Anyone can contribute to The Roar and have their work featured alongside some of Australia’s most prominent sports journalists.
With the Tri Nations now safely wrapped up in All Black arms having sized up the strengths of their fellow southern hemisphere world cup challengers, its time to turn our attention back to the north and consider the merits of the best of the northern hemisphere’s teams. First up, the runners up in this year’s Six Nations competition, Ireland.
Many pundits have named the men in green, coupled with the French, as being the best chances the northern hemisphere have of retaining the World Cup. There is always a touch of ‘the best of the rest’ about such compliments, especially when they come from southern hemisphere commentators. Given New Zealand’s dominance of all and sundry over the last couple of seasons this is to be expected however as Australia recently showed, the All Blacks can be beaten and by worse teams than Ireland.
The two areas where the improving Wallabies troubled New Zealand in this year’s Bledisloe cup games were the lineout and the midfield. In both these areas the Irish are very strong.
The Irish midfield’s qualities are well known and the combination of Ronan O’Gara, Gordon D’Arcy and Brian O’Driscoll can cause any team difficulty. O’Driscoll is a much more dangerous ball carrier than Australia’s main strike weapon, Stirling Mortlock, and in Denis Hickie, Shane Horgan, Girvan Dempsey and Geordan Murphy Ireland have the sort of traditional finishers that running-rugby teams need.
Marshalled by the red-haired Munster captain, Paul O’Connell, the Irish lineout is as strong as the rest of their forward game. Last November in torrential rain at Landsdowne Road the Irish forwards were able to inflict their will on the touring Wallaby pack in a way that not even the All Blacks have been able to do for a long time. That game was played tight and hard however the backrow of Denis Leamy, Simon Easterby and Neil Best excel at supporting their talented backline out wide.
Where Australia have the advantage over Ireland is in their defence, their knowledge of the New Zealand players and their experience of having beaten them, something the Irish have never done. In 2006 the Irish troubled the All Blacks at home and with 20 minutes remaining in the first test the Irish held a well deserved 23 – 15 lead before being overrun amidst four Luke McAllister penalties to lose 34 – 23. The Irish grit continued in the second test before the home side won out 27 – 17.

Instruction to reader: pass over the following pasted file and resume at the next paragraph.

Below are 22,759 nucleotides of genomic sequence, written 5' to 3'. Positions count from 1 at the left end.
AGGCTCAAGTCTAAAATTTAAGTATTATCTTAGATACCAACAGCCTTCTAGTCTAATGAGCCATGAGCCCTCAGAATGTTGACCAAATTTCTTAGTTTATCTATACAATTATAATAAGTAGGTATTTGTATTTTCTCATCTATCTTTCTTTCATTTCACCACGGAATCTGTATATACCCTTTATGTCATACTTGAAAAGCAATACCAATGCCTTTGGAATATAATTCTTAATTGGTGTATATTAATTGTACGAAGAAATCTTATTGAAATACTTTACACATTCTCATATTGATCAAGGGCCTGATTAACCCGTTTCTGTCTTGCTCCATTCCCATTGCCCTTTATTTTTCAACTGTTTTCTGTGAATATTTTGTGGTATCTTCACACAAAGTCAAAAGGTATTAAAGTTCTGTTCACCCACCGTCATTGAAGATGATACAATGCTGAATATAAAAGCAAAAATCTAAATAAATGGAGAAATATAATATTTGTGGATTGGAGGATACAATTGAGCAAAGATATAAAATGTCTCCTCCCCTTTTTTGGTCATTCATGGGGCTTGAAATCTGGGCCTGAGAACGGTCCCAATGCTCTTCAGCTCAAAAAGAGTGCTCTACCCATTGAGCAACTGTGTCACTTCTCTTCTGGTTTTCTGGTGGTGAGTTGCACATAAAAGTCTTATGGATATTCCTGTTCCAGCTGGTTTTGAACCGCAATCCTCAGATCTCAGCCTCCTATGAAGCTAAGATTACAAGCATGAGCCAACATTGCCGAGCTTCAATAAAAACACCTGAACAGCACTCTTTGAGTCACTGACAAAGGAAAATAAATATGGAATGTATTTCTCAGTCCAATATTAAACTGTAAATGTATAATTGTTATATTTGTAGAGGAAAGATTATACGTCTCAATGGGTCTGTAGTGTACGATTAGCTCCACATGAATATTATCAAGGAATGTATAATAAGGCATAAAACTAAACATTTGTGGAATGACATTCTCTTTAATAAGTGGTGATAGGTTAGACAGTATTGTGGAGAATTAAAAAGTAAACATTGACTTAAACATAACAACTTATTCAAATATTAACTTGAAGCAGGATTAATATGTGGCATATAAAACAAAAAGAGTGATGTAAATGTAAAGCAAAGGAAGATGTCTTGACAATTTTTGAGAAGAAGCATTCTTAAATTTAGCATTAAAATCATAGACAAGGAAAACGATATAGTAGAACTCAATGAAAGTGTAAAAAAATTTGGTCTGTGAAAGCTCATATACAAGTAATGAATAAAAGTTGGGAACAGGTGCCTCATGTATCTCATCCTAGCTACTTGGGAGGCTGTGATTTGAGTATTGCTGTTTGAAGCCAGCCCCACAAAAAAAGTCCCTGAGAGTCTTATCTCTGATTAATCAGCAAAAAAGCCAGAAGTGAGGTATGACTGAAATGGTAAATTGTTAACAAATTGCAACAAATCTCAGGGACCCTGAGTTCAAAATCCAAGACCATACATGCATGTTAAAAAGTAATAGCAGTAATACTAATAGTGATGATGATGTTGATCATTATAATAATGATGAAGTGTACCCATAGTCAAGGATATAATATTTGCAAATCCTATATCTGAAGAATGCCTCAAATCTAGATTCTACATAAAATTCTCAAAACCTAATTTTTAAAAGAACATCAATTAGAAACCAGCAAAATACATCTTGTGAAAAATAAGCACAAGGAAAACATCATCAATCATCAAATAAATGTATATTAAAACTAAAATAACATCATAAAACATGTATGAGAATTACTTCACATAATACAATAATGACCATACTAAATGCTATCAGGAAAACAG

Despite the efforts of this tour the best Ireland have to show for their encounters with the All Blacks is 19 losses and a 10-all draw way back in 1973. That is a rather large monkey to have on a team’s back however if the two teams meet in the world cup, the All Blacks won’t be without their own monkey – consecutive semi-final defeats will surely be reminded them many times until that spell is broken.
A shot at New Zealand is not however guaranteed and Ireland face the most difficult of passages to the finals. Inclusion in Pool C, the somewhat dramatically titled pool of death, means a hard struggle against both France and Argentina. The Pumas thrive on field position and forward dominance and despite their international ranking still seem to catch teams off guard with their confrontational play. Should a trigger happy referee be appointed for either of Argentina’s clashes with France or Ireland, the Argentine mantra of field position and penalties could prove dangerous, particularly for the French who have struggled with on field discipline in the past.
Qualifying first in Pool C means the only time Ireland will play New Zealand is if both teams make the final. Qualifying second in this pool means a quarter final showdown against New Zealand, the unbackable favourites to qualify atop Pool D. Ireland have yet to move passed the quarter final stage and the canny planning of coach O’Sullivan will not have over looked this possibility.
Elimination at quarter final stage is something that very few kiwi supporters will have even dignified with serious consideration. However to O’Sullivan and the Irish team, defeating the All Blacks in the quarter finals must be a very real prospect if they dare to dream of world cup glory.